Yes, it’s also my interest in the domestic side of life on this huge military complex. With Army Wives, I thought, okay, this is the cultural production of the War on Terror. The circle is complete. I was also thinking about Martha Rosler’s collages. She makes these extremely violent juxtapositions of images of domesticity and war, like, a napalmed Vietnamese child in a suburban living room. What was so uncanny about Army Wives was how smooth everything was. It was basically like the collages, except it was no problem.
The influence of American TV on Fort Buchanan is particularly unique. I understand that the dialogue was in part generated from appropriated TV scripts. Can you talk about the writing process?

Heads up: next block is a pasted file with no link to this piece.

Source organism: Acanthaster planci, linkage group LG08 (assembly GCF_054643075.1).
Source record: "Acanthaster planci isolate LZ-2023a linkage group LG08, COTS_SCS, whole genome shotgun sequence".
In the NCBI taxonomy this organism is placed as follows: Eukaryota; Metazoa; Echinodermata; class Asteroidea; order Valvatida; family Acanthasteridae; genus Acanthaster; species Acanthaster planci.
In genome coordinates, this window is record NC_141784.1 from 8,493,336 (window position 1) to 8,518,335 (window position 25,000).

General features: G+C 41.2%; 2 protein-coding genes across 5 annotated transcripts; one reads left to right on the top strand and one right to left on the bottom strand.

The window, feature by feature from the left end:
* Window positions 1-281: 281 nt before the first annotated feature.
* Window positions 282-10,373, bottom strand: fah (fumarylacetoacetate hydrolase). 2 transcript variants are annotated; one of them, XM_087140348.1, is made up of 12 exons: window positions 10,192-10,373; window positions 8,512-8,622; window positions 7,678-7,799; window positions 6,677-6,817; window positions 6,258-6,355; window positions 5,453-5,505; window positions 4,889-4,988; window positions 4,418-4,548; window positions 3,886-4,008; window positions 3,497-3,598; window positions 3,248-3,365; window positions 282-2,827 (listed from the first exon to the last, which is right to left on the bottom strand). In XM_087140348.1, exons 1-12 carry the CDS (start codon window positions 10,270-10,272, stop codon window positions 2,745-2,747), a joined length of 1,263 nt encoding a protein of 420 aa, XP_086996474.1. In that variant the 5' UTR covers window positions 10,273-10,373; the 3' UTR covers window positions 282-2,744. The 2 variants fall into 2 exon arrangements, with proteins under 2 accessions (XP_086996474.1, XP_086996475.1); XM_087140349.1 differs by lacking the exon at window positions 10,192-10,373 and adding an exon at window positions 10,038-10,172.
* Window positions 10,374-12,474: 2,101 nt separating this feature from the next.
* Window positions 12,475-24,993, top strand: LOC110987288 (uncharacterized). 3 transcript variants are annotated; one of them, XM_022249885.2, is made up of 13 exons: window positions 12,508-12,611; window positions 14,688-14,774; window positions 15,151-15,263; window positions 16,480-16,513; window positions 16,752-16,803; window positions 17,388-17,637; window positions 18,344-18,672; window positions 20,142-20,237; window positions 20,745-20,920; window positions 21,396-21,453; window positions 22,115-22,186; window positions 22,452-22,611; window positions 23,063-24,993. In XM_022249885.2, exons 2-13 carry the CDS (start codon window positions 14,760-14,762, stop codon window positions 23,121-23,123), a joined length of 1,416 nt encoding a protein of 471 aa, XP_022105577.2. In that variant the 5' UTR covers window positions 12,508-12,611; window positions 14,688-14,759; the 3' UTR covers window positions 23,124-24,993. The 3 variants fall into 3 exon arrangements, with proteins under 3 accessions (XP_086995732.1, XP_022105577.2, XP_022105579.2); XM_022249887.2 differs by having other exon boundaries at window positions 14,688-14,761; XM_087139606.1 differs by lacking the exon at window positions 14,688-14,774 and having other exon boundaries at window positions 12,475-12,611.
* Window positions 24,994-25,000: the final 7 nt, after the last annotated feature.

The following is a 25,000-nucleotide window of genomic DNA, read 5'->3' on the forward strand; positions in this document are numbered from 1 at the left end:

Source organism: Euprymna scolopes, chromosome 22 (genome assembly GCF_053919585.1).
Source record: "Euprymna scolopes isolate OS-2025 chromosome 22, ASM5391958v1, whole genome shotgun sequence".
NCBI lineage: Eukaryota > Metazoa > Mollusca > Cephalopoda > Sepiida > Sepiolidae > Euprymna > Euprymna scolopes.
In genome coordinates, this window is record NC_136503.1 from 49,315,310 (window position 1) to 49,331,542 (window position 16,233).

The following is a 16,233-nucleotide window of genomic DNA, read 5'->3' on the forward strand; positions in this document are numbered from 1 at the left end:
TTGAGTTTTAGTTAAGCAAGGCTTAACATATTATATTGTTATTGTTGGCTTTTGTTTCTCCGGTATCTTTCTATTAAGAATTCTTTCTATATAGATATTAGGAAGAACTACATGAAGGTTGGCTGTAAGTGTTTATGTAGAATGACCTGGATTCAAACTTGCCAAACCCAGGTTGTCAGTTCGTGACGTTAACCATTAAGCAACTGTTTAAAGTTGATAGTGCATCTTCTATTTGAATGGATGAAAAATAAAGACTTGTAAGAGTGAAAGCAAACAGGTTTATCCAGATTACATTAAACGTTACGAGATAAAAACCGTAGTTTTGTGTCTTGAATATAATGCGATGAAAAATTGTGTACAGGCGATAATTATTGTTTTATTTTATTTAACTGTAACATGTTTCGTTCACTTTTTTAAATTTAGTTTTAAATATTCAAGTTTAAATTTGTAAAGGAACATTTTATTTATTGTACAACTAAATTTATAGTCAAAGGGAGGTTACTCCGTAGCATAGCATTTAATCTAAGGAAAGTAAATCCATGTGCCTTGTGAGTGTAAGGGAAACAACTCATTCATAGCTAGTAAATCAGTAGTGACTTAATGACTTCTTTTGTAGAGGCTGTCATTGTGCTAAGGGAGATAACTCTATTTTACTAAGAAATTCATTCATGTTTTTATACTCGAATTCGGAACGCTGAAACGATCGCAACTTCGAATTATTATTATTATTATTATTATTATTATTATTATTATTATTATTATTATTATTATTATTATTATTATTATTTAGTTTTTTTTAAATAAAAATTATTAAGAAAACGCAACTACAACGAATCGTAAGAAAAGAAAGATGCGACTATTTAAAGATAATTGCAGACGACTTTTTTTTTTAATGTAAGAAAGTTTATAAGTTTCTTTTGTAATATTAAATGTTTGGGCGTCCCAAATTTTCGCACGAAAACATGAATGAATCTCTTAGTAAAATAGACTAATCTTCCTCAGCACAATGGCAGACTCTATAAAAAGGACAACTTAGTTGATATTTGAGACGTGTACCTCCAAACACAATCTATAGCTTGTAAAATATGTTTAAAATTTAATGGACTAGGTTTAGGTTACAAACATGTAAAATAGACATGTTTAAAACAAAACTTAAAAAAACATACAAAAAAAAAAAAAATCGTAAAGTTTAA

I wrote the story for the film first. I had ideas for the characters, and I knew I wanted a seasonal structure to the film. I downloaded [transcripts of] different shows, which you can find online for close captioning. I would do keyword searches in the transcripts. For instance, I would keyword search “regret” or “death.” [Laughs] In the autumn part of Fort Buchanan, [the characters] speak a lot about regret. What interested me in TV dialogue is actually pretty broad—the efficiency of writing, the “authorless” quality of it (in terms of using writing teams), and the weird normative world it creates. When I watch American TV, I’m often shocked or interested by the way things are phrased. For a French person watching Fort Buchanan, they perceive the dialogue as simply an “American” way of speaking.